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Killacky: Remembering Denise

10/05/10 7:55AM By John Killacky
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(HOST) John Killacky is the new executive director of Flynn Center for the Performing Arts in Burlington. In a recent morning scan of online arts news, he came across an obituary that gave him pause.

(KILLACKY) Denise Jefferson had died. Her smiling photo brought back so many memories. She was one of my first dance teachers in Chicago in the 1970s.  A school trip to the Alvin Ailey American Dance Theater convinced me I wanted to dance; that very weekend I started taking modern dance classes with Ms. Jefferson.

A few years later I got a scholarship to study with the Harkness Ballet, and off I went to begin my career in Manhattan, first as a dancer and then arts administrator.  Denise Jefferson also relocated to New York to direct the Alvin Ailey School.

I am so grateful for her early support, belief, and encouragement.  As my career progressed, my dancing days continually proved invaluable.  When colleagues approached problems in a linear fashion, I knew how to tackle issues from multiple perspectives, improvising my way to a solution.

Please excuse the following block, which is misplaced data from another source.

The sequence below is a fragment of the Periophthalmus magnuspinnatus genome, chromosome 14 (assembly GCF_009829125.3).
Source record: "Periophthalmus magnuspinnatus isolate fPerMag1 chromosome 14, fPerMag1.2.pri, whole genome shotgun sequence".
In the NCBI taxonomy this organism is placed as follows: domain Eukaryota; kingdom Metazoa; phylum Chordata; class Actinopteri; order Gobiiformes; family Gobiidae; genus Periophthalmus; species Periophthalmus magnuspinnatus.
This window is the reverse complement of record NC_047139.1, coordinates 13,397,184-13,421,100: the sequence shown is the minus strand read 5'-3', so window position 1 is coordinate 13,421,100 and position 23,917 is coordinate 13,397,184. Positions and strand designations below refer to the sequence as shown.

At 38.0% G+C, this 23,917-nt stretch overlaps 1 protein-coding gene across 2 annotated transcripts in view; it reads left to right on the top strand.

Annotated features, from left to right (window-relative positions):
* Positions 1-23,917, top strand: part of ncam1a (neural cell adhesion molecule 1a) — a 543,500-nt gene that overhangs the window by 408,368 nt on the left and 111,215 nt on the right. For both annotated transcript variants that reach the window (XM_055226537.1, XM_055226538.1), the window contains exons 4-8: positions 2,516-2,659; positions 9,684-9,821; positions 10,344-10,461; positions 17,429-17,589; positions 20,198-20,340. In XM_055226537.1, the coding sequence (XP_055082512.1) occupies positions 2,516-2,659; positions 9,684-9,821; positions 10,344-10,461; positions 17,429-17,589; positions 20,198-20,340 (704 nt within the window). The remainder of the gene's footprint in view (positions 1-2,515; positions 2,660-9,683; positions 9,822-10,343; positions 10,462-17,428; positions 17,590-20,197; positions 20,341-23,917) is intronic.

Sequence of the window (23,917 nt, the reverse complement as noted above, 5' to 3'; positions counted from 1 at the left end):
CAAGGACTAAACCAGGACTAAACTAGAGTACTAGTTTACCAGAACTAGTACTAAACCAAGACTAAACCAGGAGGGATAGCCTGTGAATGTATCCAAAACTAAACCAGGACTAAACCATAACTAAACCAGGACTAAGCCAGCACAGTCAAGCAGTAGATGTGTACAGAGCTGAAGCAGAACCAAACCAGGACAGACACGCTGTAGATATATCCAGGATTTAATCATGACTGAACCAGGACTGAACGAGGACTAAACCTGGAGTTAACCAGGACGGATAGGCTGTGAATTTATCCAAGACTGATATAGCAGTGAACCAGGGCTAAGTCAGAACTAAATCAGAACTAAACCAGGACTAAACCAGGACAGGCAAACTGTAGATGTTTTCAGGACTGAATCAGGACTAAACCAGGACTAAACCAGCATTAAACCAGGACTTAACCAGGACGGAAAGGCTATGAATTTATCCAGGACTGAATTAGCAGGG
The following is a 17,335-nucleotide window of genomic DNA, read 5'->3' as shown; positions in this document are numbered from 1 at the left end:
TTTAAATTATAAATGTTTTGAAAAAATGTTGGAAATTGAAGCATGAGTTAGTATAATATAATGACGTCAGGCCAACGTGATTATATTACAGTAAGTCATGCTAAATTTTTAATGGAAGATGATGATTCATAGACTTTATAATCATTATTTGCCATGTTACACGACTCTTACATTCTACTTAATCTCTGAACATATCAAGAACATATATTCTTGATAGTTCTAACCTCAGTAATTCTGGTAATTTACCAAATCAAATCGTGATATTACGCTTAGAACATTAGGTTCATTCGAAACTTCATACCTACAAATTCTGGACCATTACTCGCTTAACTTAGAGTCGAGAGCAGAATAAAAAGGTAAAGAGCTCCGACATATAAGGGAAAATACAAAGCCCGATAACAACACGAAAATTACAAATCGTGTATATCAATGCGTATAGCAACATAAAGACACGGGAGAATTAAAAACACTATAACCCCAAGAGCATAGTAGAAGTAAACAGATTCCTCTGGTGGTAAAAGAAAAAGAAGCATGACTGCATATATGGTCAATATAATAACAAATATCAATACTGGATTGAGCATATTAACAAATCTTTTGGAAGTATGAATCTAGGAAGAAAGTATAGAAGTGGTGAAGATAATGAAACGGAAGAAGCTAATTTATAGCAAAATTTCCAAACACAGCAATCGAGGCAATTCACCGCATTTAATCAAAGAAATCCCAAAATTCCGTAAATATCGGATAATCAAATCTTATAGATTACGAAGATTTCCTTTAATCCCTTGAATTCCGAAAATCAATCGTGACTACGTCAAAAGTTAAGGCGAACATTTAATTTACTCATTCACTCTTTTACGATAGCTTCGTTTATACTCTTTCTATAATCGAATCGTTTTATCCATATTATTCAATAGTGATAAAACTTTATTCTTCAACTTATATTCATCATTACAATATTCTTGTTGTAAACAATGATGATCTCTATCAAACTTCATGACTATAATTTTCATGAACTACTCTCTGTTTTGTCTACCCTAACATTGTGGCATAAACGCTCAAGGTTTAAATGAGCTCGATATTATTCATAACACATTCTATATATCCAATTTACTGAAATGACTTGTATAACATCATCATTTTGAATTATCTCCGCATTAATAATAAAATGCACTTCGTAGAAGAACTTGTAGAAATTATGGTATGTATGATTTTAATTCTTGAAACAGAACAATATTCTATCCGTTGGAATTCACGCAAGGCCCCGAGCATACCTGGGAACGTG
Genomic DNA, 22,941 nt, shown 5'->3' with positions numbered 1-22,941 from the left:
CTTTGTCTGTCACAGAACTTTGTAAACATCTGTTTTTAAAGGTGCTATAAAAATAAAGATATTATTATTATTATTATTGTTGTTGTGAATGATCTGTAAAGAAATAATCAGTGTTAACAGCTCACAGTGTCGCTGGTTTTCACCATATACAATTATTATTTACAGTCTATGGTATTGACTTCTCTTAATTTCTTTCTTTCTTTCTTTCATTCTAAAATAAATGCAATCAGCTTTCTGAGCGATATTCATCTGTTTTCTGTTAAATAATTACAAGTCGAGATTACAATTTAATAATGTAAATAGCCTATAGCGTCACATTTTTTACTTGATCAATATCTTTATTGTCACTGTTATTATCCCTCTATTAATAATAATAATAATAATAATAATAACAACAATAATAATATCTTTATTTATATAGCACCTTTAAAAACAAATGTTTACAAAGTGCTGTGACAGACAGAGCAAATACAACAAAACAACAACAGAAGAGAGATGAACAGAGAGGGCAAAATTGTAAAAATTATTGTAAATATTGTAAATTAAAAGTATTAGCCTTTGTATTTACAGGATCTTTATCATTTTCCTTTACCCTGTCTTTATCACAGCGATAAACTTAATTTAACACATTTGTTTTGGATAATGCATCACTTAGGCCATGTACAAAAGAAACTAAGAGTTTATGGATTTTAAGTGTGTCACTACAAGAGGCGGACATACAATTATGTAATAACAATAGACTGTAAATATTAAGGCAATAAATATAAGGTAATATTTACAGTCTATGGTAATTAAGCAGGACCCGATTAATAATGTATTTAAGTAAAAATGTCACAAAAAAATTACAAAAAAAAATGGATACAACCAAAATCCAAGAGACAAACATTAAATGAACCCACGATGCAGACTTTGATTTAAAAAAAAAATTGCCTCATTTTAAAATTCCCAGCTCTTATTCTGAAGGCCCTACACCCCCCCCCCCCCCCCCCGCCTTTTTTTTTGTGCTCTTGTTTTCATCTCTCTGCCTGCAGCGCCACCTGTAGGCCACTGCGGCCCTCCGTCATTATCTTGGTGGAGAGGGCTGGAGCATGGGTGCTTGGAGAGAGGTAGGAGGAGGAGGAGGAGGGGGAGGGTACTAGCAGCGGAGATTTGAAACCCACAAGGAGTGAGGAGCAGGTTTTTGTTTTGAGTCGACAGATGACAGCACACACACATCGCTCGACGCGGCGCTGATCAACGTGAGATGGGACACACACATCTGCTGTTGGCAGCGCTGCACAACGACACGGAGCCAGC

Dance gave me poise, self-confidence, musicality, and cultural literacy.  I learned to work in an ensemble, as a soloist, or in the chorus. Improvisation illustrated how group wisdom was superior to solo problem solving. Choreography helped me understand gesture and spatial design. I was able to locate myself in the world.

The discipline, training, and never-ending aspiration to get better gave me a wonderful perspective in life: every day start over again, go deeper or higher.  If something doesn't work, think of something else.  If it does work, make it better.

Reconnecting to my dancing self was essential in recovery from spinal surgery fourteen years ago.  Initially, I was paralyzed from the neck down, lost sensation in my right side, and had no sense of location on my left.

Standard physical rehab provided little success.  However, I realized when being transferred from bed to wheelchair that my body could hold itself up, although briefly and with assistance. While the kinesthetic connections were lost, I thought I might be able to learn to stand up visually.

I asked to work in front of the mirrors.  Therapists were skeptical and reminded me everything is backward in a mirror.  "Yes," I countered, "but I learned to dance with mirrors."

It took some days with leg braces and a walker, but eventually I stood in front of that mirror.  What I couldn't feel, I could see.  What I couldn't do kinesthetically, I accomplished visually. Over the next weeks, tentative steps grew ever more confident in front of the mirror.  The dancer in me taught my mis-circuited body to walk again.

Fourteen years later, I continue dancing through life; albeit slowly and with the assistance of a cane.  Many have helped along the way.  Today I am grateful to my early dance teacher, Denise Jefferson.
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